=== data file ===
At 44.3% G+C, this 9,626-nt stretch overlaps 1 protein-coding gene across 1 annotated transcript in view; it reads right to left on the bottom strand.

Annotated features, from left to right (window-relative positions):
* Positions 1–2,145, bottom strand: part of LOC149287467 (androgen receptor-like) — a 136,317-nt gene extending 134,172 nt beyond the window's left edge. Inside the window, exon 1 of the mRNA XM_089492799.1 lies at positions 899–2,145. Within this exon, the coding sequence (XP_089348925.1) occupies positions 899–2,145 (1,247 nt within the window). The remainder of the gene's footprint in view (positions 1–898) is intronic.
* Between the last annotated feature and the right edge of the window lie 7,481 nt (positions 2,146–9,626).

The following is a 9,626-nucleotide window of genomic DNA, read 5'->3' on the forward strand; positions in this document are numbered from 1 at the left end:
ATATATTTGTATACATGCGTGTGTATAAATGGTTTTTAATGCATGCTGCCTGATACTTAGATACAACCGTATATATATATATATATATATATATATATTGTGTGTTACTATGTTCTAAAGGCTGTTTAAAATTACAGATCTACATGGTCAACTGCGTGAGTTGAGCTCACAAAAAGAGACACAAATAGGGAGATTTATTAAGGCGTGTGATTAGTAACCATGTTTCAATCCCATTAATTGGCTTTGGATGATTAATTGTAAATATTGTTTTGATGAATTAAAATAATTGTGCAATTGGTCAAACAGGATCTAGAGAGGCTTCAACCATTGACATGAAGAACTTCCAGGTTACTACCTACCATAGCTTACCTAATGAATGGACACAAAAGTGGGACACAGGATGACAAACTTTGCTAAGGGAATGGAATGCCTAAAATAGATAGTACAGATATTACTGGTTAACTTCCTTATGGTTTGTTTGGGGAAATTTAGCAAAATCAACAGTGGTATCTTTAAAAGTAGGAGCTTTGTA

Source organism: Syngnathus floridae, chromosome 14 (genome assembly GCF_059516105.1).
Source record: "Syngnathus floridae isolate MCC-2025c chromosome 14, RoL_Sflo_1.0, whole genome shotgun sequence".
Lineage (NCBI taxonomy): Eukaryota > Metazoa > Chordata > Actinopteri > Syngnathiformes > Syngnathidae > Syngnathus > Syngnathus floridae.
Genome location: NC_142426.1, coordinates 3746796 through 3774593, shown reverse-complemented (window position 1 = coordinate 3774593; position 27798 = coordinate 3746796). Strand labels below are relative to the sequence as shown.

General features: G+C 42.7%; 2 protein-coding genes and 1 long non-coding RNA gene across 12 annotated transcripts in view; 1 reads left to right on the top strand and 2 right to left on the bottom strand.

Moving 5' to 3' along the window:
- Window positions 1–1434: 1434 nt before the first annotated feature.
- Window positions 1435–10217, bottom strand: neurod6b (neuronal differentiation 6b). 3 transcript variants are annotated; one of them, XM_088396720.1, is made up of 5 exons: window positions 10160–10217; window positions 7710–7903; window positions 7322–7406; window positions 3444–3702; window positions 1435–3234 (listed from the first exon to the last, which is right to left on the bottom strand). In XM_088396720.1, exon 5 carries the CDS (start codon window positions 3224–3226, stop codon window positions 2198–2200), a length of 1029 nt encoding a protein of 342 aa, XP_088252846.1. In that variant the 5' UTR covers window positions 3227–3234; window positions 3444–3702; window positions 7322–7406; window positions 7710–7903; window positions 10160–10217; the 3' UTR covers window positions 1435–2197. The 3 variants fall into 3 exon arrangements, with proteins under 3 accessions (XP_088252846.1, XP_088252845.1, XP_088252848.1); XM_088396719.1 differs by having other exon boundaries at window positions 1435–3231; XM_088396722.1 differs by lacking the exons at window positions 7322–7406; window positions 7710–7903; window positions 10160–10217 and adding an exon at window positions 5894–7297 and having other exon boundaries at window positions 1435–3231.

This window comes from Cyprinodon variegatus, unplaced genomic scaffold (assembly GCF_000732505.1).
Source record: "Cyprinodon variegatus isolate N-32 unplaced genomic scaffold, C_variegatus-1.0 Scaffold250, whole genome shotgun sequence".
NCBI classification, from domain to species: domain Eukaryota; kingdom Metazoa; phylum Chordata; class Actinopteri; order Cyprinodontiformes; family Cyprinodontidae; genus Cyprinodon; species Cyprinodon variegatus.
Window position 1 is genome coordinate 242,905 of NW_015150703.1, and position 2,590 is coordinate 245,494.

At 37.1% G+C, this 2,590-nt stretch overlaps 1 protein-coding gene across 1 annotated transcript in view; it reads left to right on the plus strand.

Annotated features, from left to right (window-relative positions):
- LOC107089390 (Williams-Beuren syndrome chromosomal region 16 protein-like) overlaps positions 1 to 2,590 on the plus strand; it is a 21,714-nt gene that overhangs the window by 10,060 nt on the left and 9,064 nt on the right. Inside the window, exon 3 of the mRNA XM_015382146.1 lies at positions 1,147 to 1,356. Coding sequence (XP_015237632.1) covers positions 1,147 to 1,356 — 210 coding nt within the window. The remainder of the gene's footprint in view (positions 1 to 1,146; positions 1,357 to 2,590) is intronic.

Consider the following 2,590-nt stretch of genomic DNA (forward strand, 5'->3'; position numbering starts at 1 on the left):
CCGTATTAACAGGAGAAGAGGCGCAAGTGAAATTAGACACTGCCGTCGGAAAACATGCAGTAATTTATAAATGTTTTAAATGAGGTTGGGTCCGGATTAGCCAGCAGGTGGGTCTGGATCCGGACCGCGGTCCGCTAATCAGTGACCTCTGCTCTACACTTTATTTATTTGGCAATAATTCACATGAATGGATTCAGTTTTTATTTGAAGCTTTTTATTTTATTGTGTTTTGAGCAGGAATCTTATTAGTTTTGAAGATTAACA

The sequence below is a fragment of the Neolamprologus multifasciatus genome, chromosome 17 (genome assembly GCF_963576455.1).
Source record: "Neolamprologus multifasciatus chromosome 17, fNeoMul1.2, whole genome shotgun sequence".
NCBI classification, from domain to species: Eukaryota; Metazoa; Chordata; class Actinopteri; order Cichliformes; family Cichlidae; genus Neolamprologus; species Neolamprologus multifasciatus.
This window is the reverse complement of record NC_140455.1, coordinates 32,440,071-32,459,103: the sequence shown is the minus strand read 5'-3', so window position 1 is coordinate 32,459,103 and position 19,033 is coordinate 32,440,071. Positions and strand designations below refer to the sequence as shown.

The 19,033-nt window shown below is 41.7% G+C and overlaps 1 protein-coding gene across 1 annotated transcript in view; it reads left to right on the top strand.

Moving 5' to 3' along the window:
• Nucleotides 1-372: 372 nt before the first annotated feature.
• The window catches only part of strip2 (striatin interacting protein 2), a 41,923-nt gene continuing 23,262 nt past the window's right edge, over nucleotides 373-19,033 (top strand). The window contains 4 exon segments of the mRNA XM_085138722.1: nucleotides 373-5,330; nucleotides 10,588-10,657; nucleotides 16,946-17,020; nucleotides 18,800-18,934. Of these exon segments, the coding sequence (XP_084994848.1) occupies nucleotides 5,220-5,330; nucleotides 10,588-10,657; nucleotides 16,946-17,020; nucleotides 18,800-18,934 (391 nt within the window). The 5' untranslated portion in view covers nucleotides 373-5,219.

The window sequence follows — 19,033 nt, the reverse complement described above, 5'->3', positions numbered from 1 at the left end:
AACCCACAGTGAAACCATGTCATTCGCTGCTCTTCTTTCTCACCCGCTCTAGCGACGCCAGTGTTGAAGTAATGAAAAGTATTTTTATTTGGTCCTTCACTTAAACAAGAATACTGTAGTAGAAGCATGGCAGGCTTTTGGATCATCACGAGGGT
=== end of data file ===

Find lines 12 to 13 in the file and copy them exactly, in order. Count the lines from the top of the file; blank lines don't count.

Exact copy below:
Moving 5' to 3' along the window:
- Window positions 1–1434: 1434 nt before the first annotated feature.